Re: Continuous Integration Hell
Posted: Jan 26, 2004 7:01 AM
> >But, when you do that you are doing something almost akin
> >to requirements gathering, you are figuring out how
> >things you depend upon fail and using that to drive
> >change to your software.
> Why yes, of course. For me that is the big T in testing.
> I don't test to find out stuff i already know.
> The little t is to drive the design.
Then there's the case of things that we think we know are true, but aren't. Or, once were true but because of a bad change, aren't any longer.
> If on win32 the directory bits don't work
> when archive is set, or some other whacky thing,
> then i need to adjust my code. I need to know
> that before i release my code into the world.
> Having working code in the deployed
> environment is the point. If your code breaks
> but you say it worked with the mocks, then you
> aren't doing your job. I can't get behind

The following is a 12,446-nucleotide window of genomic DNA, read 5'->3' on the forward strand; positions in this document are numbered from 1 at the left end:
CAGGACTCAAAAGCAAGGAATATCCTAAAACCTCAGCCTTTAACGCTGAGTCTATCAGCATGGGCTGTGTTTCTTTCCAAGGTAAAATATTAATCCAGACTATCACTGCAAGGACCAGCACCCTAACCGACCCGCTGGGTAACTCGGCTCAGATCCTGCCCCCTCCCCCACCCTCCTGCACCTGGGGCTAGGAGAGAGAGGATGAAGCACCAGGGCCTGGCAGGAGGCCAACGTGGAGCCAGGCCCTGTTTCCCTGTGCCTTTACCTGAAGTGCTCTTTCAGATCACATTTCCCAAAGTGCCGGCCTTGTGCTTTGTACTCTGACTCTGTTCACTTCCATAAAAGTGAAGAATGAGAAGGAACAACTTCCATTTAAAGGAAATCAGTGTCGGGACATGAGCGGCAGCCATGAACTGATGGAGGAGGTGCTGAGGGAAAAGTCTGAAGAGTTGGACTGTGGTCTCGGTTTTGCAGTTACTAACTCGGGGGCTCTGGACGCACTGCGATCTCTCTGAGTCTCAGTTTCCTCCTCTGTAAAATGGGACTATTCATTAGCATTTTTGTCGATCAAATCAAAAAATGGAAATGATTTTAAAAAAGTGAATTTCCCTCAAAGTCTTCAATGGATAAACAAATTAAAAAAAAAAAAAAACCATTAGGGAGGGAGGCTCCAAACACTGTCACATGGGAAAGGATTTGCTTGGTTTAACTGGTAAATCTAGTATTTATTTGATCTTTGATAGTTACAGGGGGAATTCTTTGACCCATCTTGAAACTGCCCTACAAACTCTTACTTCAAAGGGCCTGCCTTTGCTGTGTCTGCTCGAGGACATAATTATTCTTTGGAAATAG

> a process that doesn't go to extremes to
> eliminate bugs.
I don't think anyone advocated that. Everyone is responsible for their work, and people need whatever number of tests it takes to be confident in their code. When you can't feel confident in your code regardless of the number of tests, often it's a serious design problem.
There is a reason to have tests even for things that you are confident in (and I think that's the difference between our positions) and that's to prevent bugs. People make mistakes when they change old code at times, that's just life. Tests for "known" bits of code keep them known and make change easier. People don't have to fall into the that conservative mind-set that often causes design to degrade: "let's change this code as little as possible."
Going to the extreme to eliminate bugs? I'm all for it, as long as people don't forget that you can prevent bugs with tests also.